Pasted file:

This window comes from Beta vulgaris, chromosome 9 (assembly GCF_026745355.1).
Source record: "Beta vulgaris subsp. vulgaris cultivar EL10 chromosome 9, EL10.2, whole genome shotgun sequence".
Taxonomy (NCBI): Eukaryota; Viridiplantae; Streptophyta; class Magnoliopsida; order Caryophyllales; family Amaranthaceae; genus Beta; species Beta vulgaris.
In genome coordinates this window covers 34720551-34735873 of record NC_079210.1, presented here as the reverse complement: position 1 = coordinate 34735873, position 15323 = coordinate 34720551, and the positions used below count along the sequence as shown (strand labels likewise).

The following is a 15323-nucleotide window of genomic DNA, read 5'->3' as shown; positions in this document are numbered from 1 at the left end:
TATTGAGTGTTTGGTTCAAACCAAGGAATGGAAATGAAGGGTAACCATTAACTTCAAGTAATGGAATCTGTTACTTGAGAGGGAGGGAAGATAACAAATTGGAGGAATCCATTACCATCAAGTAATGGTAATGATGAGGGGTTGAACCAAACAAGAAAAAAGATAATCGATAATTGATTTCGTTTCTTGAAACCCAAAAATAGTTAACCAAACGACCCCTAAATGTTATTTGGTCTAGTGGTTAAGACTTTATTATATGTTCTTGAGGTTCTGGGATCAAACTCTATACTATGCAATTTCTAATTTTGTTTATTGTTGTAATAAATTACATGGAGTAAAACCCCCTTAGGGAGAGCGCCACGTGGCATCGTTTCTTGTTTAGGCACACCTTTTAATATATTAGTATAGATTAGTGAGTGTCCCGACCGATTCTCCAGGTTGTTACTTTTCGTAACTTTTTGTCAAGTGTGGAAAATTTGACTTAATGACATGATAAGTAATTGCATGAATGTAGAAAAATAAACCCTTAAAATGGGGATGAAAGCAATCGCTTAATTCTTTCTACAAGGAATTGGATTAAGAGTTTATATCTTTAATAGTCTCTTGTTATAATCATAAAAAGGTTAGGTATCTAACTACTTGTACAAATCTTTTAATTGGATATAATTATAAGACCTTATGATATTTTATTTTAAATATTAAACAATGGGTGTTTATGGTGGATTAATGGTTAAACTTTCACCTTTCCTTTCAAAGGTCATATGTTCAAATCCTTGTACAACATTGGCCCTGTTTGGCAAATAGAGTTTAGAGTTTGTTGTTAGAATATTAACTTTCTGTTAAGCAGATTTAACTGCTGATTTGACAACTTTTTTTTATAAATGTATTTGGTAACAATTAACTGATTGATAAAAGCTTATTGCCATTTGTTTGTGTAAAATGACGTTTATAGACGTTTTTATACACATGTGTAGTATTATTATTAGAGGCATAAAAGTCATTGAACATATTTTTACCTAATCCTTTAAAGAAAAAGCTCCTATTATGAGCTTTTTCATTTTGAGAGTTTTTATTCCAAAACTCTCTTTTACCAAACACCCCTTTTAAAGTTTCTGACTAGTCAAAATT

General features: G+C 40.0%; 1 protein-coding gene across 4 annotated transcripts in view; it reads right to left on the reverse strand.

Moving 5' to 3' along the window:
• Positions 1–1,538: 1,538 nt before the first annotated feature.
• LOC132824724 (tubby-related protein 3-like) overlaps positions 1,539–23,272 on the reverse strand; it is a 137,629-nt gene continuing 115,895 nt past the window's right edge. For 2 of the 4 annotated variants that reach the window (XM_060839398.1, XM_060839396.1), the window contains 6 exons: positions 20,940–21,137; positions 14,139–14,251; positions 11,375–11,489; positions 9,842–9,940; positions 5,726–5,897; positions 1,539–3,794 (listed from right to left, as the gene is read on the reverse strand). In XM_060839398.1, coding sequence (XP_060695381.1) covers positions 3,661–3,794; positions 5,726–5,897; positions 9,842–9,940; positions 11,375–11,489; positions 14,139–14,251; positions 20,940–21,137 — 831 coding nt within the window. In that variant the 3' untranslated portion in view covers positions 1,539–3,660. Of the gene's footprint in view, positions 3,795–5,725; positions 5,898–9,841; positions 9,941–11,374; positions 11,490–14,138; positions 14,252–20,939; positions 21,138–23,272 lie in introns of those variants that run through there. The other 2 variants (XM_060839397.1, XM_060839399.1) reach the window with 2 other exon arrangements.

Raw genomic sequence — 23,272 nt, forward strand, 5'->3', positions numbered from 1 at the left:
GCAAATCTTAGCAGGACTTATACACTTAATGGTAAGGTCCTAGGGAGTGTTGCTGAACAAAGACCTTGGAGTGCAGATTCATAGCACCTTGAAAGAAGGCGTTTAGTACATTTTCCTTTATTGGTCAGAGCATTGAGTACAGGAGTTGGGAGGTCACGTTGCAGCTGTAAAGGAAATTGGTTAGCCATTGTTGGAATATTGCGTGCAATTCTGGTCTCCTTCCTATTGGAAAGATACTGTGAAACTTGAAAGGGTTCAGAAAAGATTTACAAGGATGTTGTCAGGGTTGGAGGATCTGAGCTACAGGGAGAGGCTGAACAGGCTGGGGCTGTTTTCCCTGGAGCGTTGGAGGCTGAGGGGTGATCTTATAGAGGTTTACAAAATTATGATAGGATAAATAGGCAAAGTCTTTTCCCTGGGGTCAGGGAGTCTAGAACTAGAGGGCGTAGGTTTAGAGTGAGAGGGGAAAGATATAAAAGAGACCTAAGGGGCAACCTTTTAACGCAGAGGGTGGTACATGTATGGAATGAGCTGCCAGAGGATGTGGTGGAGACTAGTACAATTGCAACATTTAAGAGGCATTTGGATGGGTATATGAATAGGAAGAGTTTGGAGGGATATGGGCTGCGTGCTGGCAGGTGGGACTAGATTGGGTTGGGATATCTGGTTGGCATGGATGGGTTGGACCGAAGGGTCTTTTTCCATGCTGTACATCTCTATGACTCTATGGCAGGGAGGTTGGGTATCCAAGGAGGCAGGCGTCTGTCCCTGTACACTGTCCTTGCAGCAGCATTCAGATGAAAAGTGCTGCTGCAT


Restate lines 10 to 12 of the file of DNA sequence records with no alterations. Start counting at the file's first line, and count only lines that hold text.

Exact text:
• LOC132824724 (tubby-related protein 3-like) overlaps positions 1,539–23,272 on the reverse strand; it is a 137,629-nt gene continuing 115,895 nt past the window's right edge. For 2 of the 4 annotated variants that reach the window (XM_060839398.1, XM_060839396.1), the window contains 6 exons: positions 20,940–21,137; positions 14,139–14,251; positions 11,375–11,489; positions 9,842–9,940; positions 5,726–5,897; positions 1,539–3,794 (listed from right to left, as the gene is read on the reverse strand). In XM_060839398.1, coding sequence (XP_060695381.1) covers positions 3,661–3,794; positions 5,726–5,897; positions 9,842–9,940; positions 11,375–11,489; positions 14,139–14,251; positions 20,940–21,137 — 831 coding nt within the window. In that variant the 3' untranslated portion in view covers positions 1,539–3,660. Of the gene's footprint in view, positions 3,795–5,725; positions 5,898–9,841; positions 9,941–11,374; positions 11,490–14,138; positions 14,252–20,939; positions 21,138–23,272 lie in introns of those variants that run through there. The other 2 variants (XM_060839397.1, XM_060839399.1) reach the window with 2 other exon arrangements.

Raw genomic sequence — 23,272 nt, forward strand, 5'->3', positions numbered from 1 at the left:
GCAAATCTTAGCAGGACTTATACACTTAATGGTAAGGTCCTAGGGAGTGTTGCTGAACAAAGACCTTGGAGTGCAGATTCATAGCACCTTGAAAGAAGGCGTTTAGTACATTTTCCTTTATTGGTCAGAGCATTGAGTACAGGAGTTGGGAGGTCACGTTGCAGCTGTAAAGGAAATTGGTTAGCCATTGTTGGAATATTGCGTGCAATTCTGGTCTCCTTCCTATTGGAAAGATACTGTGAAACTTGAAAGGGTTCAGAAAAGATTTACAAGGATGTTGTCAGGGTTGGAGGATCTGAGCTACAGGGAGAGGCTGAACAGGCTGGGGCTGTTTTCCCTGGAGCGTTGGAGGCTGAGGGGTGATCTTATAGAGGTTTACAAAATTATGATAGGATAAATAGGCAAAGTCTTTTCCCTGGGGTCAGGGAGTCTAGAACTAGAGGGCGTAGGTTTAGAGTGAGAGGGGAAAGATATAAAAGAGACCTAAGGGGCAACCTTTTAACGCAGAGGGTGGTACATGTATGGAATGAGCTGCCAGAGGATGTGGTGGAGACTAGTACAATTGCAACATTTAAGAGGCATTTGGATGGGTATATGAATAGGAAGAGTTTGGAGGGATATGGGCTGCGTGCTGGCAGGTGGGACTAGATTGGGTTGGGATATCTGGTTGGCATGGATGGGTTGGACCGAAGGGTCTTTTTCCATGCTGTACATCTCTATGACTCTATGGCAGGGAGGTTGGGTATCCAAGGAGGCAGGCGTCTGTCCCTGTACACTGTCCTTGCAGCAGCATTCAGATGAAAAGTGCTGCTGCAT